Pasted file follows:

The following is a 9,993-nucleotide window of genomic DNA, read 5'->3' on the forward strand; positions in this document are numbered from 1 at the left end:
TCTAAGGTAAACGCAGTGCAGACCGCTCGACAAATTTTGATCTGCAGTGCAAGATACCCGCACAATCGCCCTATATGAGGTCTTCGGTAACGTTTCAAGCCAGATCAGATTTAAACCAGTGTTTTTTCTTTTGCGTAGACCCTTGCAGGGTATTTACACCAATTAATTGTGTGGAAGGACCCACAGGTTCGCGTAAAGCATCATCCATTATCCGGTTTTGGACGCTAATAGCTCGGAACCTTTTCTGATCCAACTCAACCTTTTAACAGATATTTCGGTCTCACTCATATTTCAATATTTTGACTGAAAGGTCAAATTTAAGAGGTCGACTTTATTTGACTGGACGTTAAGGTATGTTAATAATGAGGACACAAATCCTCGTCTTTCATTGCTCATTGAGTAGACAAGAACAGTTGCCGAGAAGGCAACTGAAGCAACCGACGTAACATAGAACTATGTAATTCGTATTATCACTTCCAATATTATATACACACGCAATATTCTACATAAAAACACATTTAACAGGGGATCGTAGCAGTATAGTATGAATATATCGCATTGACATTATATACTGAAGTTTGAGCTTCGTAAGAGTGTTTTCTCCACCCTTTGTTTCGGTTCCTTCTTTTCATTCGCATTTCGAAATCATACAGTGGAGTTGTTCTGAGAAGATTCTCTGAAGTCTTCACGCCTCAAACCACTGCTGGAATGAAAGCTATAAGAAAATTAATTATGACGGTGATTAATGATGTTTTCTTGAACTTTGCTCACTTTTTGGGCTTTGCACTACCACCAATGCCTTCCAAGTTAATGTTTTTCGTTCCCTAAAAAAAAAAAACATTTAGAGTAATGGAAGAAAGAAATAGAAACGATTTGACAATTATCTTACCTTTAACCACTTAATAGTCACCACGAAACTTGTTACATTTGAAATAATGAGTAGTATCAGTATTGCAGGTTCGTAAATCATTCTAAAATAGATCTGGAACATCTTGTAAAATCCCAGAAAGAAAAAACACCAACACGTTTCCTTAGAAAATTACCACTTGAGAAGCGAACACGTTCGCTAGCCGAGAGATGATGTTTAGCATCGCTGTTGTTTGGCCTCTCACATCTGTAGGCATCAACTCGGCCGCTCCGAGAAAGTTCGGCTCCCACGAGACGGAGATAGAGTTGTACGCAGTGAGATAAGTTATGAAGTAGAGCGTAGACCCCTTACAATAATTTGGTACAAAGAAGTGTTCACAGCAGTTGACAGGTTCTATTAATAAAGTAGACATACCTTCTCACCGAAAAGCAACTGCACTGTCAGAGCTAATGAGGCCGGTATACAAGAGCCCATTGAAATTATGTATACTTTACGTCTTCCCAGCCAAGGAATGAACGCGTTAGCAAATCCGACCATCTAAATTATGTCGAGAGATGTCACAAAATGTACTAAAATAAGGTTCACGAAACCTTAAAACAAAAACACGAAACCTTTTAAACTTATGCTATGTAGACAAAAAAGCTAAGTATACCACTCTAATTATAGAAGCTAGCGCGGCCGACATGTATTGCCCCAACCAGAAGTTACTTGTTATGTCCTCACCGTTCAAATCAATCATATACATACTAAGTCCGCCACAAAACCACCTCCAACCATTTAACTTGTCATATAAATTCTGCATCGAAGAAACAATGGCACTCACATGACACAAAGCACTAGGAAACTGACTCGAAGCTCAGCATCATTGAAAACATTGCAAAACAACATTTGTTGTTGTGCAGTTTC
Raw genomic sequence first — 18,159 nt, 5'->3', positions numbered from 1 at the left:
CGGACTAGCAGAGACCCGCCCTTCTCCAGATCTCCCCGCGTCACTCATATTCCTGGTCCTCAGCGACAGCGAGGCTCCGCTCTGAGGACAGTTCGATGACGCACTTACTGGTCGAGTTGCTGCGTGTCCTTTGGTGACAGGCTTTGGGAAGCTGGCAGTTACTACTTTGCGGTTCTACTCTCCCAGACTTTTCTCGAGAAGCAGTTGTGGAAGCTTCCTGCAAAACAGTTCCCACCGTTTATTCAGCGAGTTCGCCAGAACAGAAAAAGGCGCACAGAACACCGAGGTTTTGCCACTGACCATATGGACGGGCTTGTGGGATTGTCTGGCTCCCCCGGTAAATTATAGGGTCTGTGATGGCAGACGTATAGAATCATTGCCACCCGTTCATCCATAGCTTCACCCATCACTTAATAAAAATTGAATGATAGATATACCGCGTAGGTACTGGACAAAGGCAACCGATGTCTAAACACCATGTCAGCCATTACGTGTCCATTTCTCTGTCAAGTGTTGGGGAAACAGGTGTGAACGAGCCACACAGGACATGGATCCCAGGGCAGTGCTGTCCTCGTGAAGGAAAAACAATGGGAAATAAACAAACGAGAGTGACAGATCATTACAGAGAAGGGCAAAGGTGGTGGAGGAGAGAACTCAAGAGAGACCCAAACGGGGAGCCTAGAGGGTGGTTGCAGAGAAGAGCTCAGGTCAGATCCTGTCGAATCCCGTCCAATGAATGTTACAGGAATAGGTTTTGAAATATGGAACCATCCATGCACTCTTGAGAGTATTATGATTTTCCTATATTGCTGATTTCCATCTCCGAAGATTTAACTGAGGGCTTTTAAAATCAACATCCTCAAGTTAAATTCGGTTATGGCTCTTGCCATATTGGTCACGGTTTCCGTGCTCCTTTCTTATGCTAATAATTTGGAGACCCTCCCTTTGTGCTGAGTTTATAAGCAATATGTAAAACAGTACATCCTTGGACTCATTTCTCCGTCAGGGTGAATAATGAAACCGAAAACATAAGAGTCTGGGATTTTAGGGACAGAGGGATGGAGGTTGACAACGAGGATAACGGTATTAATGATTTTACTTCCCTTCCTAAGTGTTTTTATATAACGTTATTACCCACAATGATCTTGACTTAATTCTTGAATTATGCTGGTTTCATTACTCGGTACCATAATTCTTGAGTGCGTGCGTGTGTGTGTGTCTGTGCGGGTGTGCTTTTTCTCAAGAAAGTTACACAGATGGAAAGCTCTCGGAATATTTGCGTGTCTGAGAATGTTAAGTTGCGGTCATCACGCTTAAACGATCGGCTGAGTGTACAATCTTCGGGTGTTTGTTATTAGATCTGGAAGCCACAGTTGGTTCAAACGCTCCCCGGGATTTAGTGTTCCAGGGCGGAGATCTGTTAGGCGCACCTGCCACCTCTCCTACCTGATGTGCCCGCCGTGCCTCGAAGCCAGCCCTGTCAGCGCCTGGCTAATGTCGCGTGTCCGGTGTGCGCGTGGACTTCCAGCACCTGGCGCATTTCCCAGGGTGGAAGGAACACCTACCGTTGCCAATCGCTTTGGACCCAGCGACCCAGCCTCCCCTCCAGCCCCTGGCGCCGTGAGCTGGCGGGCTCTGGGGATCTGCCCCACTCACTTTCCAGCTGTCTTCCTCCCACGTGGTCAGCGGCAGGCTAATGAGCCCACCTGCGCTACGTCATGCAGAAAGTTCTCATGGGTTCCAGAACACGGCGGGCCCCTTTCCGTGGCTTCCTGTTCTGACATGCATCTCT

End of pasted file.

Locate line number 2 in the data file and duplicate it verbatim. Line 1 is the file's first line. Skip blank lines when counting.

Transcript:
TCTAAGGTAAACGCAGTGCAGACCGCTCGACAAATTTTGATCTGCAGTGCAAGATACCCGCACAATCGCCCTATATGAGGTCTTCGGTAACGTTTCAAGCCAGATCAGATTTAAACCAGTGTTTTTTCTTTTGCGTAGACCCTTGCAGGGTATTTACACCAATTAATTGTGTGGAAGGACCCACAGGTTCGCGTAAAGCATCATCCATTATCCGGTTTTGGACGCTAATAGCTCGGAACCTTTTCTGATCCAACTCAACCTTTTAACAGATATTTCGGTCTCACTCATATTTCAATATTTTGACTGAAAGGTCAAATTTAAGAGGTCGACTTTATTTGACTGGACGTTAAGGTATGTTAATAATGAGGACACAAATCCTCGTCTTTCATTGCTCATTGAGTAGACAAGAACAGTTGCCGAGAAGGCAACTGAAGCAACCGACGTAACATAGAACTATGTAATTCGTATTATCACTTCCAATATTATATACACACGCAATATTCTACATAAAAACACATTTAACAGGGGATCGTAGCAGTATAGTATGAATATATCGCATTGACATTATATACTGAAGTTTGAGCTTCGTAAGAGTGTTTTCTCCACCCTTTGTTTCGGTTCCTTCTTTTCATTCGCATTTCGAAATCATACAGTGGAGTTGTTCTGAGAAGATTCTCTGAAGTCTTCACGCCTCAAACCACTGCTGGAATGAAAGCTATAAGAAAATTAATTATGACGGTGATTAATGATGTTTTCTTGAACTTTGCTCACTTTTTGGGCTTTGCACTACCACCAATGCCTTCCAAGTTAATGTTTTTCGTTCCCTAAAAAAAAAAAACATTTAGAGTAATGGAAGAAAGAAATAGAAACGATTTGACAATTATCTTACCTTTAACCACTTAATAGTCACCACGAAACTTGTTACATTTGAAATAATGAGTAGTATCAGTATTGCAGGTTCGTAAATCATTCTAAAATAGATCTGGAACATCTTGTAAAATCCCAGAAAGAAAAAACACCAACACGTTTCCTTAGAAAATTACCACTTGAGAAGCGAACACGTTCGCTAGCCGAGAGATGATGTTTAGCATCGCTGTTGTTTGGCCTCTCACATCTGTAGGCATCAACTCGGCCGCTCCGAGAAAGTTCGGCTCCCACGAGACGGAGATAGAGTTGTACGCAGTGAGATAAGTTATGAAGTAGAGCGTAGACCCCTTACAATAATTTGGTACAAAGAAGTGTTCACAGCAGTTGACAGGTTCTATTAATAAAGTAGACATACCTTCTCACCGAAAAGCAACTGCACTGTCAGAGCTAATGAGGCCGGTATACAAGAGCCCATTGAAATTATGTATACTTTACGTCTTCCCAGCCAAGGAATGAACGCGTTAGCAAATCCGACCATCTAAATTATGTCGAGAGATGTCACAAAATGTACTAAAATAAGGTTCACGAAACCTTAAAACAAAAACACGAAACCTTTTAAACTTATGCTATGTAGACAAAAAAGCTAAGTATACCACTCTAATTATAGAAGCTAGCGCGGCCGACATGTATTGCCCCAACCAGAAGTTACTTGTTATGTCCTCACCGTTCAAATCAATCATATACATACTAAGTCCGCCACAAAACCACCTCCAACCATTTAACTTGTCATATAAATTCTGCATCGAAGAAACAATGGCACTCACATGACACAAAGCACTAGGAAACTGACTCGAAGCTCAGCATCATTGAAAACATTGCAAAACAACATTTGTTGTTGTGCAGTTTC